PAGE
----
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Long-term topographic evolution of the African plate, causes and consequences for surrounding lithospheric plates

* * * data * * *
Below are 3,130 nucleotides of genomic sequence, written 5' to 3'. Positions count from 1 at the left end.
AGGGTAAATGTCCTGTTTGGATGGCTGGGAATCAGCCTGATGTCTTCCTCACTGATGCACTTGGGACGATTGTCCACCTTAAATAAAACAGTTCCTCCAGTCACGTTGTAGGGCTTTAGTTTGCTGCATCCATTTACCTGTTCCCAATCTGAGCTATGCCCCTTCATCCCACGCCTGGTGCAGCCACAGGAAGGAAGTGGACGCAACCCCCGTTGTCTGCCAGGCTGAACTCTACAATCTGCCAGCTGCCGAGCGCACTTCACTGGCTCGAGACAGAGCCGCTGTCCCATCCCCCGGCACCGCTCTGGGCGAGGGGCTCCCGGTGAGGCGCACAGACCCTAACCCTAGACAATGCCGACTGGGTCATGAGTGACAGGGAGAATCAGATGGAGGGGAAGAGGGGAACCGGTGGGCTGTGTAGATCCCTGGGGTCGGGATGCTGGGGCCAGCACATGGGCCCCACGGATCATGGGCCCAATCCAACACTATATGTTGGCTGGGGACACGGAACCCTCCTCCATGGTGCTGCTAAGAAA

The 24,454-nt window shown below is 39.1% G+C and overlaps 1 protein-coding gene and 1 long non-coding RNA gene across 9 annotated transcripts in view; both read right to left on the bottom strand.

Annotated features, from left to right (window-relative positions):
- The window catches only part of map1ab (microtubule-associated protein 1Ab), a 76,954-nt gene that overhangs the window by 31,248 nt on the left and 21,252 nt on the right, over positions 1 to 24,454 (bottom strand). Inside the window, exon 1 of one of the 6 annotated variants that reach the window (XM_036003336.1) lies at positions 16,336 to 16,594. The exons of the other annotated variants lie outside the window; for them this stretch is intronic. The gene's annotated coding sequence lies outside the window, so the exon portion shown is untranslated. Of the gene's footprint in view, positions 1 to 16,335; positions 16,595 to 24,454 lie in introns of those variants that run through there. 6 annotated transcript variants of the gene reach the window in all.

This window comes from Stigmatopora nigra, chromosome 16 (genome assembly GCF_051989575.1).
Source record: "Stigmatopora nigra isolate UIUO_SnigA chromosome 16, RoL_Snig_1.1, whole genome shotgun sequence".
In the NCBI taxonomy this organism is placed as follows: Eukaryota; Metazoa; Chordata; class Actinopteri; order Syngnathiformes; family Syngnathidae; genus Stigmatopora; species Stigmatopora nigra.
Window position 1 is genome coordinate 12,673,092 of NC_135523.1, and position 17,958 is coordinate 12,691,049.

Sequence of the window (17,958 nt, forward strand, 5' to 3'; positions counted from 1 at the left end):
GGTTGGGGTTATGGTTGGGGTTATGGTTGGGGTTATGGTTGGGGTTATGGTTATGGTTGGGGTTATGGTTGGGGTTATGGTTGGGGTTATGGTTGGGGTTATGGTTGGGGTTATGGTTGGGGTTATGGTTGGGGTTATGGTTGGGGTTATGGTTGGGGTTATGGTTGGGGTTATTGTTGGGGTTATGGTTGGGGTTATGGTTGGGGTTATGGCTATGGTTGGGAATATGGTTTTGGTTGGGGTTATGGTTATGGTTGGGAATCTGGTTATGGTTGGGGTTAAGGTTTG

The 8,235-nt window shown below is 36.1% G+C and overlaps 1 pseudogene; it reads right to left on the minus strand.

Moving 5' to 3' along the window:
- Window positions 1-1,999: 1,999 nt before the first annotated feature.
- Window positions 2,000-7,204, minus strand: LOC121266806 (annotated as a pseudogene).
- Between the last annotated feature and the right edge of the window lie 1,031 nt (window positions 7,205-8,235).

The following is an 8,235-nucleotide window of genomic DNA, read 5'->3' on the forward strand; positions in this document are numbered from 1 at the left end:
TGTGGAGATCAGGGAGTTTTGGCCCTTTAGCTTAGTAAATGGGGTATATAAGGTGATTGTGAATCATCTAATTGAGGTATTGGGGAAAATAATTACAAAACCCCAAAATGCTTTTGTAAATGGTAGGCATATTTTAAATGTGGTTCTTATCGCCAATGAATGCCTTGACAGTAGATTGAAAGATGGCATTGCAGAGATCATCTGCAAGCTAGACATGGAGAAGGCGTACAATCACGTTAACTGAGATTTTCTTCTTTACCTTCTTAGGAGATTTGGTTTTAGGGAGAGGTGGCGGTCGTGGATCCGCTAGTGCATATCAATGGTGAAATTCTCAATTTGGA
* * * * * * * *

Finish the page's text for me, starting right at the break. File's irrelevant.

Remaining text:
Mansour, Sherif Elshahat Elsayed

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Abstract